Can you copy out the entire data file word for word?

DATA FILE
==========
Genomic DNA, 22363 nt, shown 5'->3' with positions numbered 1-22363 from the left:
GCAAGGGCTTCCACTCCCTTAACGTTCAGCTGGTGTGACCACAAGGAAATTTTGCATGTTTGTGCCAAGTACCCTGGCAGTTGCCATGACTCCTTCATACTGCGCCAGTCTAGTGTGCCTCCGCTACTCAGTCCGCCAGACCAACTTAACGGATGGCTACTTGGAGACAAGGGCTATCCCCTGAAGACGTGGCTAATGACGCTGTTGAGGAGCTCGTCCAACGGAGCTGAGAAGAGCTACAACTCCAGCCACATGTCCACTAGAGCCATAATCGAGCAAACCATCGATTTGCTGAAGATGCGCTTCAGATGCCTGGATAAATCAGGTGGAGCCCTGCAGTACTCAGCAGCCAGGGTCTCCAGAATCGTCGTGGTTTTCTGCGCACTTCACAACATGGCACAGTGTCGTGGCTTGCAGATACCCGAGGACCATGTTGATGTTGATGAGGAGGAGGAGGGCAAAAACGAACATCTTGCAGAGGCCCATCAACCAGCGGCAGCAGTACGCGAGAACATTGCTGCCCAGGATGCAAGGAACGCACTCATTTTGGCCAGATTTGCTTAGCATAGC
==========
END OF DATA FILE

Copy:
Genomic DNA, 22363 nt, shown 5'->3' with positions numbered 1-22363 from the left:
GCAAGGGCTTCCACTCCCTTAACGTTCAGCTGGTGTGACCACAAGGAAATTTTGCATGTTTGTGCCAAGTACCCTGGCAGTTGCCATGACTCCTTCATACTGCGCCAGTCTAGTGTGCCTCCGCTACTCAGTCCGCCAGACCAACTTAACGGATGGCTACTTGGAGACAAGGGCTATCCCCTGAAGACGTGGCTAATGACGCTGTTGAGGAGCTCGTCCAACGGAGCTGAGAAGAGCTACAACTCCAGCCACATGTCCACTAGAGCCATAATCGAGCAAACCATCGATTTGCTGAAGATGCGCTTCAGATGCCTGGATAAATCAGGTGGAGCCCTGCAGTACTCAGCAGCCAGGGTCTCCAGAATCGTCGTGGTTTTCTGCGCACTTCACAACATGGCACAGTGTCGTGGCTTGCAGATACCCGAGGACCATGTTGATGTTGATGAGGAGGAGGAGGGCAAAAACGAACATCTTGCAGAGGCCCATCAACCAGCGGCAGCAGTACGCGAGAACATTGCTGCCCAGGATGCAAGGAACGCACTCATTTTGGCCAGATTTGCTTAGCATAGC